High Stakes in the High County
September 16, 2009
The Highland Companies, a U.S.-based investment syndicate, has assembled 9,500 acres, most of it in Melancthon, but many people in the community, led by NDACT, worry about the future of their farmland and water resources.
Cropland, aggregate, rail, water, wind. It’s hard to imagine a list more defining of the preoccupations of our times. But what happens when all those elements converge in one community, courtesy of one developer? Is it a bright vision of a sustainable future, or crass “rural blockbusting” set to devastate farmland and decimate a community? In Melancthon, the battle lines are drawn.
If you drive 15 minutes up Highway 124 north of Shelburne, beyond Horning’s Mills into the far corner of Dufferin County, there’s a place where you crest a rise and the horizon drops away. Fields of amber barley and green potato plants stretch away in geometrically perfect rows. The land gently undulates. Dense clumps of hardwood bush float like islands. And at the edges of it all the land meets the sky and clouds in a way that says there is nothing higher for miles. You’ve arrived at the top of the world, and it’s beautiful.
Wind, cropland and stone – three valuable commodities for a shrinking planet – exist here in abundance. The soil, class 1, is the best in the country. The wind bows the trees, drifts the snow and spins the hundred-odd turbines in the western sky. The limestone bedrock of the Niagara Escarpment extends as much as 20 storeys below the topsoil and holds the water that feeds the crops.
John Lowndes, a businessman whose sights fell on the area several years ago, probably saw this and more: that the market of the GTA and the port of Owen Sound are only 100 kilometres away in opposite directions. There’s an old rail line nearby, connecting the two.
Melancthon Township has large swaths of land designated for aggregate and is business friendly – just look how fast those wind turbines went up. Because the land was cleared for farming long ago, and has remained in production ever since, there are none of the protected areas that make development so challenging in the rest of southern Ontario.
The Greenbelt is well to the south, the Niagara Escarpment, with its weekend homes and environmental politics, is safely apart in the neighbouring township of Mulmur. And the farms, many of them consolidated by modern economies of scale into large acreages, give it the appearance of a giant game board just waiting for someone to roll the dice. Surveying this land, John Lowndes must have been amazed that nobody had come in and bought it all up.
So he proceeded to do just that. This plateau, centred on the hamlets of Honeywood and Reddickville, spans 14,000 acres. Today, Lowndes owns half of it – about 10 per cent of Melancthon Township. By acquiring two large potato farms in the process, Wilson’s and Downey’s, he become Ontario’s largest potato producer, as well as Melancthon’s largest employer, taxpayer and corporate donor. Lowndes is the region’s brand new, first-ever, 10-tonne gorilla, and everyone’s watching to see his next step.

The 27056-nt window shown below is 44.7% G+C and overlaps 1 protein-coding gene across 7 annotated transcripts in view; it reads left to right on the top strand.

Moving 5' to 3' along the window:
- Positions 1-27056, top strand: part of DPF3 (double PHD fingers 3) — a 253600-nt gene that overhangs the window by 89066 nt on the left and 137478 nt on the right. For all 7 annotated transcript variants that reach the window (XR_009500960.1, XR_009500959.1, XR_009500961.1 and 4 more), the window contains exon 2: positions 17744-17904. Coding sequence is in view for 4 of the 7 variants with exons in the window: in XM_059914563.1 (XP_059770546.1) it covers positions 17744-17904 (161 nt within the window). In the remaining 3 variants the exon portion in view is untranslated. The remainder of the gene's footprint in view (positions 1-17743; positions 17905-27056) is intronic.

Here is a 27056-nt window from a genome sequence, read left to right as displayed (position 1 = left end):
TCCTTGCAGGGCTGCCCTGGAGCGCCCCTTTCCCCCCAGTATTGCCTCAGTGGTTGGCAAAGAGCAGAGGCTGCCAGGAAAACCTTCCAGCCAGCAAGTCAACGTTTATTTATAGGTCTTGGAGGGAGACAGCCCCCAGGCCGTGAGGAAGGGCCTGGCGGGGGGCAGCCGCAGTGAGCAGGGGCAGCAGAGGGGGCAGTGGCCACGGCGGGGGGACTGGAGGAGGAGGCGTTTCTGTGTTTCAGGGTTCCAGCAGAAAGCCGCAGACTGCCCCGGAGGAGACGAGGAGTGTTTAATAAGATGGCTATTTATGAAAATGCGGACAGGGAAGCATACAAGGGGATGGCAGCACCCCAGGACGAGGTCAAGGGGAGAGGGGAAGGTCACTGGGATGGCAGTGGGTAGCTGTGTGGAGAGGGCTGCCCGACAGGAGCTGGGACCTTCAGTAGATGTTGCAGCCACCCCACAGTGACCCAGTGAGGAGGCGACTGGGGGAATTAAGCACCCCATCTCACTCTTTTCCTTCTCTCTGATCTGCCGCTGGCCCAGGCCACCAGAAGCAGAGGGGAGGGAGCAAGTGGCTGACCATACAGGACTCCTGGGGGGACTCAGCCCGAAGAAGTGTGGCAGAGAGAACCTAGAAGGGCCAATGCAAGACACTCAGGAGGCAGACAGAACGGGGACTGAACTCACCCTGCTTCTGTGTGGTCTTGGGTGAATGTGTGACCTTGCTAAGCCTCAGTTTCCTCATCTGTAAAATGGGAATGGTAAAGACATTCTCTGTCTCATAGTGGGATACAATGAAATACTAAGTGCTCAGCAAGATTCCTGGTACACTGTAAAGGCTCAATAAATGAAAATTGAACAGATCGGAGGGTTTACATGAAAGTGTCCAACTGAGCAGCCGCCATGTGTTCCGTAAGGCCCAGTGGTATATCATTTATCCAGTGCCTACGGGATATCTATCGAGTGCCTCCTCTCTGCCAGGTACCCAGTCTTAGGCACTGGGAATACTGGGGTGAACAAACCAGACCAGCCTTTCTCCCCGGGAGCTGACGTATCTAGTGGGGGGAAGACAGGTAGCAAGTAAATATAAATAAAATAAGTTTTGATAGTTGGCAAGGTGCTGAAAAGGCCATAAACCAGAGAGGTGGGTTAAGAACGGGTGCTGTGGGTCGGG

A slick corporate DVD landed on local doorsteps last April. The video introduced Lowndes’ corporation, The Highland Companies, and broadly outlined its vision: Continue farming, develop aggregates, bring back the railway, and build wind farms. It presented a future of sustainable development both benign and exciting, the logical evolution of land use in a township that has always depended on resources for prosperity.
It seemed like a perfect plan, but it bogs down in the details. Many of the area’s farmers have taken issue with how John Lowndes acquired the land, what he plans to do with it, and especially what he’ll leave behind.
When they look into Lowndes’ bright future, they don’t see the potato fields, majestic wind turbines and carbon-efficient trains. They see a massive ugly pit, into which will go their farmland and their water, and out of which will come money – lots and lots of money – that will be shipped far out of their community to foreign cities where it will line the pockets of investors who have never touched this land, never put their hands in its excellent soil.
Those farmers started NDACT last January – the North Dufferin Agricultural and Community Task Force – and produced a map showing a spur line straight from Lowndes’ holdings to the railway. They held public meetings in Honeywood to talk about their suspicions and their fears.
Then the story became a lot more complicated. It was as if John Lowndes was not a gorilla after all, but a bear – and he had just put his nose into a hive of bees. In July, when Highland held an open house to announce that it would be applying for a quarry licence of 2,400 acres, an area two-thirds the size of Orangeville, the bees began to swarm.
John Lowndes grew up outside Orangeville. His father, Robert Lowndes, worked for the Armbro group of companies, a construction conglomerate, now the Aecon Group. In 1983, Lowndes graduated from Queen’s